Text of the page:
The fruit itself is a type of citron and is often described as lemon-like or lemon-esque. The fruit is segmented into finger-like sections. It has a thick peel and a small amount of acidic flesh and is seedless and juiceless. It is very fragrant and is used predominantly by the Chinese and Japanese for perfuming rooms and personal items, such as clothing.
The peel of the fruit can be candied into succade. In Western cooking, it is often used for its zest. The inner white pith is not bitter as is usually the case with citrus, so the fingers may be cut off and then longitudinally sliced, peel pith and all, and used in salads or scattered over cooked foods such as fish.
The fruit may be given as a religious offering in Buddhist temples. According to tradition, Buddha prefers the “fingers” of the fruit to be in a position where they resemble a closed rather than open hand, as closed hands symbolize to Buddha the act of prayer.
The origin of Buddha’s Hand is traced back to Northeastern India and is believed to be the first citrus fruit known in Europe. It is speculated that the Greeks and Romans brought them back from Asia.
The tree itself is sensitive to frost, as well as intense heat and drought. It grows best in temperate conditions. Areas such as the coast of Southern California as well as inland valleys are considered ideal for its planting. Trees can be grown from cuttings taken from branches two to four years old. One must bury the cuttings (replete with foliage) deep in the soil.
It is thought that in some areas it is given the name goblin fingers due to the frightening aspect of the “open” position.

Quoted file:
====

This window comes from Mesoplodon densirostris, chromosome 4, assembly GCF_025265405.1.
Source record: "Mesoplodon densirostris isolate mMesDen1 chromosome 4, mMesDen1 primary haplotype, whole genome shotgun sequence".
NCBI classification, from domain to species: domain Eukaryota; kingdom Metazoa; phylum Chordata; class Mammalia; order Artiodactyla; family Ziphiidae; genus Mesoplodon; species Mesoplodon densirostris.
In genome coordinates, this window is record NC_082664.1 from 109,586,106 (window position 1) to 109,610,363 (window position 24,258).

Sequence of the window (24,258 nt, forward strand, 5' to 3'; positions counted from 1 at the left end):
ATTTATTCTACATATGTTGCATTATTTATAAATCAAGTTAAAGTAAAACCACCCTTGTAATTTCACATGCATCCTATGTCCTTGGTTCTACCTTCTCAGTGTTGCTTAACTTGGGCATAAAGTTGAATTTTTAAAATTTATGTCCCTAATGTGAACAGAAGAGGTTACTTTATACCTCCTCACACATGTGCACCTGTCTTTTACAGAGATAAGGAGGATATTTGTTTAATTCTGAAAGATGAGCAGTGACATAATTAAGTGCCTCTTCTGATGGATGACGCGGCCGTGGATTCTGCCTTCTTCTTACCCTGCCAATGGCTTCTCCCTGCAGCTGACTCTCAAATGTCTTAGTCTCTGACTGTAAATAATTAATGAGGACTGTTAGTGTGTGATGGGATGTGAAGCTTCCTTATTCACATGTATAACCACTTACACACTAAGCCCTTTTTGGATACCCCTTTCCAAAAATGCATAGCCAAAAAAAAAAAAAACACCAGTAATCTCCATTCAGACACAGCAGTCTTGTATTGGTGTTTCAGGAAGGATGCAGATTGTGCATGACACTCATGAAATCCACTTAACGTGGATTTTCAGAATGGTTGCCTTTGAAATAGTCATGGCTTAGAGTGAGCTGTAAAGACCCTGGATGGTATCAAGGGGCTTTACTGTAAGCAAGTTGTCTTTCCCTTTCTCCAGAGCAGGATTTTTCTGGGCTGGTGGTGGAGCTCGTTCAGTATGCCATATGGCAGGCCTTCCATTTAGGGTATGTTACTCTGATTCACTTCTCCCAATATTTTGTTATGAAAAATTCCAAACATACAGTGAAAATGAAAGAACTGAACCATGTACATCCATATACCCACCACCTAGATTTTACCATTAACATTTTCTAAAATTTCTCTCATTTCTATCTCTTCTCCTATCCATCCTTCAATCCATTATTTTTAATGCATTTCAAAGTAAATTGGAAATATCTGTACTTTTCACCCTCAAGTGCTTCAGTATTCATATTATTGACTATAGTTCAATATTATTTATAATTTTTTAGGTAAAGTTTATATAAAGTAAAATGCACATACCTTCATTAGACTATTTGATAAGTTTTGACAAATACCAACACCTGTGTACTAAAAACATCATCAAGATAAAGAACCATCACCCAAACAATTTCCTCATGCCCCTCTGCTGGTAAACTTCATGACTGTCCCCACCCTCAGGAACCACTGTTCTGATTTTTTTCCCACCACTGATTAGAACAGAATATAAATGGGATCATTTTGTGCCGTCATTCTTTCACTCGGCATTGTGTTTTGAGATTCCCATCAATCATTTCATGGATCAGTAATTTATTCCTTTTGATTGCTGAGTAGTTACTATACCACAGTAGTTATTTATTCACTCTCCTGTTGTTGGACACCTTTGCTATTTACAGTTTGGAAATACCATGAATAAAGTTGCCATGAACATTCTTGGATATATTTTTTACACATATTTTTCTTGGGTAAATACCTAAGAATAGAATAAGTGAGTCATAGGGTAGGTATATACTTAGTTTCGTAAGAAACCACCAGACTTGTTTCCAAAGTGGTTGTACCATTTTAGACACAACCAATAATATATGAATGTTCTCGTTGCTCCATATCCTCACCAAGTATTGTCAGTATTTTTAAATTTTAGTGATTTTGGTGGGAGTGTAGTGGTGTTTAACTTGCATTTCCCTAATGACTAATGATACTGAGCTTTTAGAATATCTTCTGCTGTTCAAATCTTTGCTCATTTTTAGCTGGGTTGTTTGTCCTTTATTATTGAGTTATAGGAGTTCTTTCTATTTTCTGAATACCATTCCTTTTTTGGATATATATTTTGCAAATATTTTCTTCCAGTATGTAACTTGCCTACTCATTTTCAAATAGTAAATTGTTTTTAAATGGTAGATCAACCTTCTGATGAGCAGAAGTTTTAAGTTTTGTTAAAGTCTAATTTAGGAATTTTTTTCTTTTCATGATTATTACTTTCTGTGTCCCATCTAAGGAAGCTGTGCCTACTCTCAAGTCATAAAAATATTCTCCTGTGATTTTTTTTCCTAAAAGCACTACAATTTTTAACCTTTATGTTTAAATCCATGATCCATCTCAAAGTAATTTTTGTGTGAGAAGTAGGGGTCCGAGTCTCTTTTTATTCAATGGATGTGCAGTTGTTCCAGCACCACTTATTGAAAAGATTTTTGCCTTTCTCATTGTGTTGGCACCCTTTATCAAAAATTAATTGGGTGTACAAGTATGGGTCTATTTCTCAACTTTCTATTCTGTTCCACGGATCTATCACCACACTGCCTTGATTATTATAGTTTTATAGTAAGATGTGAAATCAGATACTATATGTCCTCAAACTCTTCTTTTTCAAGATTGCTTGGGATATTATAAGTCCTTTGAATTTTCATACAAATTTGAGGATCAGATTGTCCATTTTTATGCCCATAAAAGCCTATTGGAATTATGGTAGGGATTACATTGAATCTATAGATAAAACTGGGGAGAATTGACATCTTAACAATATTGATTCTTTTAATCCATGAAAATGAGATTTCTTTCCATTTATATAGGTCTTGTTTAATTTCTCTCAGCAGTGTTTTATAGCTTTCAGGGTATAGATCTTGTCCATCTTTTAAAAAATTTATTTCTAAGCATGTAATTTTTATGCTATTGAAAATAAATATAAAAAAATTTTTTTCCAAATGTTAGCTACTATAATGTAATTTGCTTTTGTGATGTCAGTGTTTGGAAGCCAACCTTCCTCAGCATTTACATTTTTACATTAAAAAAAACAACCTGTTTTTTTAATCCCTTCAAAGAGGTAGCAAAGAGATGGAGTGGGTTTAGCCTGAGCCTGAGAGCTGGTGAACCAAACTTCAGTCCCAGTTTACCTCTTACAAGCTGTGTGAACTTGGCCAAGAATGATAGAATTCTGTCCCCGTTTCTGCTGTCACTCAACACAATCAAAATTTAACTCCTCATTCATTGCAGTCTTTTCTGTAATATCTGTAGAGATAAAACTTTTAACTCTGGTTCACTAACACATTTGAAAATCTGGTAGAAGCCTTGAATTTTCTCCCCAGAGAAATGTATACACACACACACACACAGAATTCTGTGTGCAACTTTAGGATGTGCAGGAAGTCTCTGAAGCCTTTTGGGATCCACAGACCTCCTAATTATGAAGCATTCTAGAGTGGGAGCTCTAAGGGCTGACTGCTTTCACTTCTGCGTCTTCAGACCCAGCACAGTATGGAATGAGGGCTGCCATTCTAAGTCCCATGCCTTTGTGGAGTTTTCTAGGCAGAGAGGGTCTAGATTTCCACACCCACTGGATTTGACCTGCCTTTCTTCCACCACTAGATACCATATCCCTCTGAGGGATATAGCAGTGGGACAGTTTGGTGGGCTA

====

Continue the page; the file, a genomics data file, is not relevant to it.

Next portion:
This post is as much about photography and the new technique my son just showed me as it is about food, maybe more so. ‘Stitched’ photos is something I’ve admired on other sites but wasn’t quite sure how to do it. I checked it out on Flickr, Picnik, and Picassa (which does not support Macs), all to no avail. It winds up that my son, a graphic designer, had set me up in a program called ‘InDesign” for a newsletter I was doing a while back and it’s in this program that we were able to design a few templates. I love having a new creative avenue to explore — and I’ll try not to pepper (pun intended) my food blog with too many as we go forward, but it may take a while until I find a new ‘toy’.
Meanwhile, the “Cheater’s Rum Raisin Frozen Yogurt”.
Soak raisins in rum (mine was coconut-flavored) for at least one-half hour. Blend store bought low-fat vanilla frozen yogurt with the raisins, rum and a sprinkle of cinnamon. It’s very refreshing and authentic tasting.
While everyone in the Royal Foodie Joust forum seemed to think these 3 ingredients would be a tough challenge, I let out a resounding YES! I already had a dish I’d prepared when I first started blogging but never got around to posting.
Here’s my Tex-Mex Salmon with a Coffee-Crust.
Ingredients: ground coffee, Goya Sázon, chile powder, fresh ground black peppercorns, olive oil and honey. Blend all to make a paste and add some panko breadcrumbs.
Pat the paste on the salmon and bake. Since salmon shouldn’t be cooked for too long (it gets dry), I might have put it under the broiler for a second or two at the end to crust up.